Auckland Transport has confirmed that street trees will only be included in a project if a specific budget is identified for the planting and for the ongoing water/maintenance cost.  If there is no budget for ongoing maintenance (for at least 1 year) Auckland Council Parks will not agree to take on the responsibility for new trees.

Auckland Council Parks have provided the following response:[2]

Parks advocate for the inclusion of new tree assets in the road corridor where private development impacts on public open space and where AT is delivering renewals and streetscape upgrades. However, Parks only plays an advisory role (ie we are asked to comment on designs) in the majority of instances. If council is to deliver positive outcomes at all opportunity Auckland Transport and the consenting arm of council need to incorporate conditions around additional tree planting and which for the following reasons may be difficult to do or will require additional funding:

  • New tree planting in the road corridor or within public open space is not a requirement of private development and there are no rules requiring resource consent applicants to plant anything unless they are seeking approval to remove existing vegetation or regulatory consider there are adverse visual effects from the development that need mitigating
  • Footpath renewal budgets do not come with additional budget to plant new trees.
  • Tree planter boxes, or in ground planters, can only be funded by new projects through CAPEX and Community Facilities only accept them from a maintenance perspective when there are funds put aside for their ongoing maintenance. The same would apply to private development projects in the road corridor / public open space.

Parks will of course continue to advocate, with the relevant stakeholders and partners, for the urban forest and support tree planting wherever it is practical (ie accounting for in ground services, footpath widths, AT design requirements etc), but local board involvement may help provide a more focused approach across the relevant departments / organisations either by escalation or a board workshop to which key officers / managers from Parks (Community Services and Facilities), AT and regulatory are invited.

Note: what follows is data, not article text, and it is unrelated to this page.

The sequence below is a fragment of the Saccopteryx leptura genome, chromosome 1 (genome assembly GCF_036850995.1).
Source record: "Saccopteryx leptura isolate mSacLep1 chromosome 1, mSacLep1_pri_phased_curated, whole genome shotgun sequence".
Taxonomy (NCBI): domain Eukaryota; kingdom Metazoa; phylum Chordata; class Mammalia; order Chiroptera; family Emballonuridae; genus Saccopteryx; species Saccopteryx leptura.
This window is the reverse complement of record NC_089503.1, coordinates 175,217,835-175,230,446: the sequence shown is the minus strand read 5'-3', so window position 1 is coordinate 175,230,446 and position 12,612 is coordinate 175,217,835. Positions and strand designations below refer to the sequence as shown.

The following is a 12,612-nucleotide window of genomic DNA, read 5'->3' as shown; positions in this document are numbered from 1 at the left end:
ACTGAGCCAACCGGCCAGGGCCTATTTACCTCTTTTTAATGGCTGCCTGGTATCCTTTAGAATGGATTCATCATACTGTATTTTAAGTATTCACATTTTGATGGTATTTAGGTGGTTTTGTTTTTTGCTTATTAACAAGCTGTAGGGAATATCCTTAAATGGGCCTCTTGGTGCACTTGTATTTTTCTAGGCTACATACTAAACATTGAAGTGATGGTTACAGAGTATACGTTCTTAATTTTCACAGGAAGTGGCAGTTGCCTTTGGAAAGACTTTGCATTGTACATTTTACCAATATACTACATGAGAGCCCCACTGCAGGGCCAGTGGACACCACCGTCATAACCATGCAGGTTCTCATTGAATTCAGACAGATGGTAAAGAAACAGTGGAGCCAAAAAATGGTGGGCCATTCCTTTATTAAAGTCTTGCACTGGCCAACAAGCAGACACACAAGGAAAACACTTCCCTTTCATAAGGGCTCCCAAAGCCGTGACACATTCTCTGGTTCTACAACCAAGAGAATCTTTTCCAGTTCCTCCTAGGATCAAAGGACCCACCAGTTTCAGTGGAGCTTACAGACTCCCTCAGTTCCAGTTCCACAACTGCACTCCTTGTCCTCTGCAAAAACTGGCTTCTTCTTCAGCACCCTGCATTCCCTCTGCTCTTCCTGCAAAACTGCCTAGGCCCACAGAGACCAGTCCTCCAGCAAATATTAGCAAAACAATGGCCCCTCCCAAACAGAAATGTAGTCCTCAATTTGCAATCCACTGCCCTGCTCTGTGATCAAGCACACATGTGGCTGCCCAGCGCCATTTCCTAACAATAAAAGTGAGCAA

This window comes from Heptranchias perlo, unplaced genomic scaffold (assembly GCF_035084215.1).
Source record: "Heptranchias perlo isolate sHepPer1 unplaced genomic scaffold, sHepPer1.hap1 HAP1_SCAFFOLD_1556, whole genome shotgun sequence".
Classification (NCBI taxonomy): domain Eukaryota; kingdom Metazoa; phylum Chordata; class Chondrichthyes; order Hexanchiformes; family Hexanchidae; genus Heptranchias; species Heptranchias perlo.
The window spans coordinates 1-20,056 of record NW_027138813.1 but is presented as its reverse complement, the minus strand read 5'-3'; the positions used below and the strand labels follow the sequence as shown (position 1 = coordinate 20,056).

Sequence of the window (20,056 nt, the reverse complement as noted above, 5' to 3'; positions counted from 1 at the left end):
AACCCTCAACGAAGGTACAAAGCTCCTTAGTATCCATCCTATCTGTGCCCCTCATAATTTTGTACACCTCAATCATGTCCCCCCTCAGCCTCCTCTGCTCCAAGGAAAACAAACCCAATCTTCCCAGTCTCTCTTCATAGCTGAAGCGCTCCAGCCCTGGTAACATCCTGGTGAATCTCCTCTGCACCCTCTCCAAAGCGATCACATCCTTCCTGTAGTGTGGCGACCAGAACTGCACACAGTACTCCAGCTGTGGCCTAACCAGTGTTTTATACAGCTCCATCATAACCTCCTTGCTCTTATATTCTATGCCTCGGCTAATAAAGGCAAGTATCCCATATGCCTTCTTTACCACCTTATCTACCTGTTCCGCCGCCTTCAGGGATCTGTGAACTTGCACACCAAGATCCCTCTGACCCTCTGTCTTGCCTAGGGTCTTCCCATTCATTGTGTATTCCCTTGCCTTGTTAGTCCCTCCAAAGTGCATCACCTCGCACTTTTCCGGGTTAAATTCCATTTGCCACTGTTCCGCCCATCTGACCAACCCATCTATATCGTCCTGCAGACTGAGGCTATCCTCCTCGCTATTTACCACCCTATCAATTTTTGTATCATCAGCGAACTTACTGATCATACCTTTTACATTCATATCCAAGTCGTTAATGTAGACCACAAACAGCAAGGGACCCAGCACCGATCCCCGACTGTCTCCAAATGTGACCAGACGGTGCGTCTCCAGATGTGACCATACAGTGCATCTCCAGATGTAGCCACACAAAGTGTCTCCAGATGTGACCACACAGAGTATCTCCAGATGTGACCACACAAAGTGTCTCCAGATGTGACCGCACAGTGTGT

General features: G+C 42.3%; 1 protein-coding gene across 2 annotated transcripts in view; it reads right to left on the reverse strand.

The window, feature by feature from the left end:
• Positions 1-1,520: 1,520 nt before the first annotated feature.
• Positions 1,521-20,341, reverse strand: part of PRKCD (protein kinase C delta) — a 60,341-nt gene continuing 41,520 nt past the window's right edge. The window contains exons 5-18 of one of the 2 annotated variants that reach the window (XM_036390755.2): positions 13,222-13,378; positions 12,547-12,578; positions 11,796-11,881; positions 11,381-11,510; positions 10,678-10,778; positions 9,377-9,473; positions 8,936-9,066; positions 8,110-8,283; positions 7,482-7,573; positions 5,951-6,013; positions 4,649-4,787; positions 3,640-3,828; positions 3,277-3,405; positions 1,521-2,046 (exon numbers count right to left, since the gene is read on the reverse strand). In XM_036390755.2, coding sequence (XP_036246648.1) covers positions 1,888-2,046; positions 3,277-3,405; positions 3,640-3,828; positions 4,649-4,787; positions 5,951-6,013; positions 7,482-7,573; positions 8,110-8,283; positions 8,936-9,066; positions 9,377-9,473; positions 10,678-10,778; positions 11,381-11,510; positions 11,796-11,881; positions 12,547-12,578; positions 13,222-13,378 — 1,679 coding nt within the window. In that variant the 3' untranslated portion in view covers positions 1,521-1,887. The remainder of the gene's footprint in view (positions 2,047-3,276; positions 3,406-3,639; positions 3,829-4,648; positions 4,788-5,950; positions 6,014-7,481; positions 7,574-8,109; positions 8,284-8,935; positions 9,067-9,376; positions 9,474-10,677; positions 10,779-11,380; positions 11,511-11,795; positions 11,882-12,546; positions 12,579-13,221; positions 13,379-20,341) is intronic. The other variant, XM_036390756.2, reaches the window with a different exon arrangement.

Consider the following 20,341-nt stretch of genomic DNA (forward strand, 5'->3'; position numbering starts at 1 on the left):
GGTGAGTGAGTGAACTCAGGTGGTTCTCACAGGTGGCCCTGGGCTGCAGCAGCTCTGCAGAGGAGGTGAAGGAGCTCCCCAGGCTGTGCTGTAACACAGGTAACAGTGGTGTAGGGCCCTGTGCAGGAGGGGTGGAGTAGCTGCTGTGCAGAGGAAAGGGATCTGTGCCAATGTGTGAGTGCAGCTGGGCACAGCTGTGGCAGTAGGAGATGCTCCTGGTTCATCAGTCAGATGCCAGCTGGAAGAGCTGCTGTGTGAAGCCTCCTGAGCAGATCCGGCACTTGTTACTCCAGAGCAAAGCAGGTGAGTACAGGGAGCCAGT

Currently, the only two funding sources that have been identified to cover the additional consequential opex costs associated with a new street trees (or planters) are either that it is Auckland Transport provided or, if the project was initiated by the Local Board, Locally Driven Initiative (LDI) funded.

The Local Board should not have to fund maintenance costs for new street trees that are associated with non-Board projects. As an Auckland-wide commitment, new street trees  should be funded as an asset from a governing body controlled budget.  

The following examples illustrate the various situations in which Auckland Transport is failing to take up opportunities to plant street trees.

  1. Graham Street footpath renewal

    Graham Street footpath renewal

       Footpath maintenance and footpath renewals

The footpaths on Graham Street were recently renewed on a like-for-like basis following completion of a new development. The Local Board was not informed in advance and no consideration was given to the inclusion of street trees.

  1.    Streetscape upgrades or footpath works associated with private developments

Works associated with the new Countdown development on Williamson Ave included street trees and the closing of Rose Road to create a pedestrian plaza.  Unfortunately, only the street trees on the southern side of Williamson Ave alongside the supermarket were included in the resource consent conditions. With the agreement of Auckland Transport, Countdown contractor re-configured Rose Road with an expanded footpath but no steps were taken to include trees (photo right).

Williamson Ave Rose RoadSince this issue was raised by the Local Board, Auckland Transport agreed in March 2016 to include three new tree pits.   These tree pits will now have to be retrospectively installed into the footpath at Auckland Transport’s expense.

  1. New streetscape upgrades

When Auckland Transport undertook the upgrade of the Scotland Street/College Hill intersection as a safety project, the Local Board requested that the project include a street tree or appropriate greening.

Scotland streetAuckland Transport supported a planter and had funds to pay for it but Auckland Council Parks did not support it because of the lack of funding for the ongoing maintenance.

Auckland Council Parks supported a street tree but Auckland Transport was not willing to include a tree pit in the design because of underground utilities.

Since the photo left was taken two car parks have been reinstated but the Board is still waiting for a resolution with regards to the inclusion of some kind of greening.

 

 

[1] Burden, D., Walkable Comunities, Inc., Glatting Jackson. (2006) Urban Street Trees: 22 Benefits, Specific Applications. https://www.michigan.gov/documents/dnr/22_benefits_208084_7.pdf

[2] Email from David Barker | Environment and Programmes, Parks, Community Services.

Related reading

Transport benefits of street trees 

In Praise of City Trees – Patrick Reynolds